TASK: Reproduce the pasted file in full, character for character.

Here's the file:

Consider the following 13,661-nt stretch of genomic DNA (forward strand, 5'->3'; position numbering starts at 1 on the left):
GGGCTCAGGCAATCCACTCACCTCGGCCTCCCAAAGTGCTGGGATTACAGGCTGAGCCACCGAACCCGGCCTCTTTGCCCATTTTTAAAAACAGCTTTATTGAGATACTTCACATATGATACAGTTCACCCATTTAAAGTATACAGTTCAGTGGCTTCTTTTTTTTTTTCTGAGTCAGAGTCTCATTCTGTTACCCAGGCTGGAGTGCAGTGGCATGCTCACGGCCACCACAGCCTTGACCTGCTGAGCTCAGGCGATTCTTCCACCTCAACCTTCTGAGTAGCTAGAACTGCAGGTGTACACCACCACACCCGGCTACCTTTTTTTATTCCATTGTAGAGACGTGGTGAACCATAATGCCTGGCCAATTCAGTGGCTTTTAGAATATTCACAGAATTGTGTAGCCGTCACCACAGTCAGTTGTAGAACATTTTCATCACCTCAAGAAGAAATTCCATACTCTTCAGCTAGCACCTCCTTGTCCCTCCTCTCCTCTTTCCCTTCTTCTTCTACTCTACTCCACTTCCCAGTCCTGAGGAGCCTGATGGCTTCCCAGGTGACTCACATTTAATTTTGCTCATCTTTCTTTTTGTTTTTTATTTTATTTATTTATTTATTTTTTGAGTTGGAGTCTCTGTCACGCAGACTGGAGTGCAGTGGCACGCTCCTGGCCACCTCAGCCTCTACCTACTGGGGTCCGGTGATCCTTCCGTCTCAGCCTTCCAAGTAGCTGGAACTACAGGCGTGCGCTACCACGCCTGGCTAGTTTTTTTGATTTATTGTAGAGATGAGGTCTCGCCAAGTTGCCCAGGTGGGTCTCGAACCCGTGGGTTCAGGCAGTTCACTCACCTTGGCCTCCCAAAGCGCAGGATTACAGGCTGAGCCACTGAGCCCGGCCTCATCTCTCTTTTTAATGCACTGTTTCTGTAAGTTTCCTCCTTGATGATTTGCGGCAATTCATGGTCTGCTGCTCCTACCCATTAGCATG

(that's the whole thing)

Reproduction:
Consider the following 13,661-nt stretch of genomic DNA (forward strand, 5'->3'; position numbering starts at 1 on the left):
GGGCTCAGGCAATCCACTCACCTCGGCCTCCCAAAGTGCTGGGATTACAGGCTGAGCCACCGAACCCGGCCTCTTTGCCCATTTTTAAAAACAGCTTTATTGAGATACTTCACATATGATACAGTTCACCCATTTAAAGTATACAGTTCAGTGGCTTCTTTTTTTTTTTCTGAGTCAGAGTCTCATTCTGTTACCCAGGCTGGAGTGCAGTGGCATGCTCACGGCCACCACAGCCTTGACCTGCTGAGCTCAGGCGATTCTTCCACCTCAACCTTCTGAGTAGCTAGAACTGCAGGTGTACACCACCACACCCGGCTACCTTTTTTTATTCCATTGTAGAGACGTGGTGAACCATAATGCCTGGCCAATTCAGTGGCTTTTAGAATATTCACAGAATTGTGTAGCCGTCACCACAGTCAGTTGTAGAACATTTTCATCACCTCAAGAAGAAATTCCATACTCTTCAGCTAGCACCTCCTTGTCCCTCCTCTCCTCTTTCCCTTCTTCTTCTACTCTACTCCACTTCCCAGTCCTGAGGAGCCTGATGGCTTCCCAGGTGACTCACATTTAATTTTGCTCATCTTTCTTTTTGTTTTTTATTTTATTTATTTATTTATTTTTTGAGTTGGAGTCTCTGTCACGCAGACTGGAGTGCAGTGGCACGCTCCTGGCCACCTCAGCCTCTACCTACTGGGGTCCGGTGATCCTTCCGTCTCAGCCTTCCAAGTAGCTGGAACTACAGGCGTGCGCTACCACGCCTGGCTAGTTTTTTTGATTTATTGTAGAGATGAGGTCTCGCCAAGTTGCCCAGGTGGGTCTCGAACCCGTGGGTTCAGGCAGTTCACTCACCTTGGCCTCCCAAAGCGCAGGATTACAGGCTGAGCCACTGAGCCCGGCCTCATCTCTCTTTTTAATGCACTGTTTCTGTAAGTTTCCTCCTTGATGATTTGCGGCAATTCATGGTCTGCTGCTCCTACCCATTAGCATG